When you pull back the curtain on some of the top pro skier’s technicians, you won’t find much wizardry. Instead, you’ll see some fairly boring routines. But it’s these daily habits that lead to whizzing-fast times on the racecourse and eye-popping, podium-topping performances by athletes across the spectrum.  

“Every technician has a routine,” says Aaron Haffey, who tunes skis for Norwegian alpine skier Leif Kristian-Haugen. “Mine is about handling the ski fewer times. Every movement is deliberate. Efficiency is critical with large numbers of skis, but it is equally important with just a pair or two.”  

Of course, as a NASTAR racer, you should find your own individual approach to consistency. But, armed with a few basics (and maybe a few new tools), you can redefine how you tune and how effectively you spend time working on your skis.  

Tuning Room

1. Turning down the iron and applying more wax

Norwegian Ski Team technician Pepi Culver has spent years watching young racers and their parents tune skis. “So many athletes,” he says, “use too little wax, and turn their irons up way too hot.” If you’re interested in preserving the integrity of your ski base and want to spend less time fighting base burn, turn down your iron and be generous with the amount of wax you apply. You’ll end up using more of your wax, but maintaining an adequate layer of wax between the ski base and iron is crucial. 

2. Keeping tools in good working order 

This will ensure the highest quality work in the least amount of time. “Overused, dirty and otherwise neglected stones, files, guides and cutters reduce the quality of your work,” says Culver. “Just take care of your tools!”

3. Ditching the spring clamp

“It’s a huge mistake,” says Haffey. “You might think you’re getting a 3- or 4- degree edge bevel, but those clamps aren’t strong enough to keep your files and stones true to the angle that you’re trying to impart.”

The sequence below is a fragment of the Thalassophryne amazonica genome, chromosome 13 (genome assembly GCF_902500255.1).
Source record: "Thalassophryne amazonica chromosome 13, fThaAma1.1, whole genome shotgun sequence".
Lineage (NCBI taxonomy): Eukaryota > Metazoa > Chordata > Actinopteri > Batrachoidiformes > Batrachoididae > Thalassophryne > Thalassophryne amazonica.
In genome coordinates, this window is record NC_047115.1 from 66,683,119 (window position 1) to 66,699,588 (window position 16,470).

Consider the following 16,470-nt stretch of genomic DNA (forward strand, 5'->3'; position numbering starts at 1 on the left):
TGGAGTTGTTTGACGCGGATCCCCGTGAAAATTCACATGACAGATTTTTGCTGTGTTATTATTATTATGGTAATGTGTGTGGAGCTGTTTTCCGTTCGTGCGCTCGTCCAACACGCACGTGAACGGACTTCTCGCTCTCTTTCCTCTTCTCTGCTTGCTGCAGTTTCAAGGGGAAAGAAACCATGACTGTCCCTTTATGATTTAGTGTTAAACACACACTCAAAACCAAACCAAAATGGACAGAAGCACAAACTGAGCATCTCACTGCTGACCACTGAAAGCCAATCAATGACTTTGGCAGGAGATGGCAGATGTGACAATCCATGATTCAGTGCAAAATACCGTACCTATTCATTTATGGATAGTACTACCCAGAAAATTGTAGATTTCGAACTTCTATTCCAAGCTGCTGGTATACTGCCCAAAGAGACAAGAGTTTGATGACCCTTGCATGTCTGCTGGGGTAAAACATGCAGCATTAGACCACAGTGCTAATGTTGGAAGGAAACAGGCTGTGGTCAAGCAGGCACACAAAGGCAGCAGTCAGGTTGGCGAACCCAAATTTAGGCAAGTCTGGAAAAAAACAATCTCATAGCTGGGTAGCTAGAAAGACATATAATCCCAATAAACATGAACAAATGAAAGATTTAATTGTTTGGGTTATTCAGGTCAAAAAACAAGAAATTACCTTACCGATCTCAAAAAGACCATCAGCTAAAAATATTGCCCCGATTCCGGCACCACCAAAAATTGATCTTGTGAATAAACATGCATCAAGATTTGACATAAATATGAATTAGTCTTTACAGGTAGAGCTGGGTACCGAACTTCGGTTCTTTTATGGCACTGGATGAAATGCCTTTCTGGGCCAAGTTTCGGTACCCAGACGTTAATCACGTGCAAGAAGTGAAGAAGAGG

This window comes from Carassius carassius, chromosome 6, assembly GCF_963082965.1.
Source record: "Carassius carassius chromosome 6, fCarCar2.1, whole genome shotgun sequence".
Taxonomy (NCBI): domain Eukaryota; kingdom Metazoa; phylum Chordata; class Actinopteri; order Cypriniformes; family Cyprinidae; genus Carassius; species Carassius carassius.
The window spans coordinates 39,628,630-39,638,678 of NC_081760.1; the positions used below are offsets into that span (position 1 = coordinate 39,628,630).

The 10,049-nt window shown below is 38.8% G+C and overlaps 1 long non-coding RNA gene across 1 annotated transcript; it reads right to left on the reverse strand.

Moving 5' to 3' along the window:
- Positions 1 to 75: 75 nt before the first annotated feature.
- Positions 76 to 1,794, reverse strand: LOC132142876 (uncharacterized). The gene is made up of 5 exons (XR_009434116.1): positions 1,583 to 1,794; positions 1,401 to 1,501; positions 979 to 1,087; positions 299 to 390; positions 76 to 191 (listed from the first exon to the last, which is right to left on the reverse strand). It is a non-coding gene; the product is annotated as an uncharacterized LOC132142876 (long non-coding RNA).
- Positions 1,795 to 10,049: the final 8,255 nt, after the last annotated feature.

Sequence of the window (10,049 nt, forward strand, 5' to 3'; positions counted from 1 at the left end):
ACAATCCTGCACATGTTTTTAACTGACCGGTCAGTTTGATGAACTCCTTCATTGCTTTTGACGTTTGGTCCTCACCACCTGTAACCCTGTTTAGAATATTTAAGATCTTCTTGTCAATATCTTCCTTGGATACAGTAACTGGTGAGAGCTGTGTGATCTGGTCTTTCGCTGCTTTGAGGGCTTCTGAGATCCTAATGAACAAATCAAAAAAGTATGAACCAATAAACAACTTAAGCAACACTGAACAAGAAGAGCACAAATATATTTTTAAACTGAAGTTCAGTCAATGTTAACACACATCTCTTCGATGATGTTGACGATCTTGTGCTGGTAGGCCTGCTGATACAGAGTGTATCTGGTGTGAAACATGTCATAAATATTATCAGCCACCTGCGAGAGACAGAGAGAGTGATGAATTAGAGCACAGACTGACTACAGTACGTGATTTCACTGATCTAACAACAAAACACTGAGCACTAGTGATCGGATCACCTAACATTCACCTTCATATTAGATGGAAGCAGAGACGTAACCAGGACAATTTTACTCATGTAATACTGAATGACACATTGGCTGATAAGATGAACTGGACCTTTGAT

4. Investing in the right tools (and tunes)

“My ManTac scraper sharpener is still the best tool I’ve got on my bench,” says Haffey. “Also, the Snowglide edging tool is amazing — super user-friendly and precise.”

Adding more tools to your quiver can add up, but the increased quality, precision and time savings will more than cover your cost in the long run. And don’t forget to throw in a little fun. “Make sure you have a good sound system in your ski room,” says Haffey. “It really helps make the tediousness of your routine more bearable.”

5. Experimenting from time to time 

“I’m always trying out new tools,” says Culver. “Technology keeps advancing and if those new advancements make my life easier while maintaining or increasing the quality of the work I put out, count me in.”

About the author:

Todd Carroll is a sales representative at Wintersteiger and a former alpine equipment manager at the Green Mountain Valley School. His previous work also includes serving as the eastern race coordinator for Rossignol and servicing U.S. Ski Team athletes as a race room technician at Dynastar.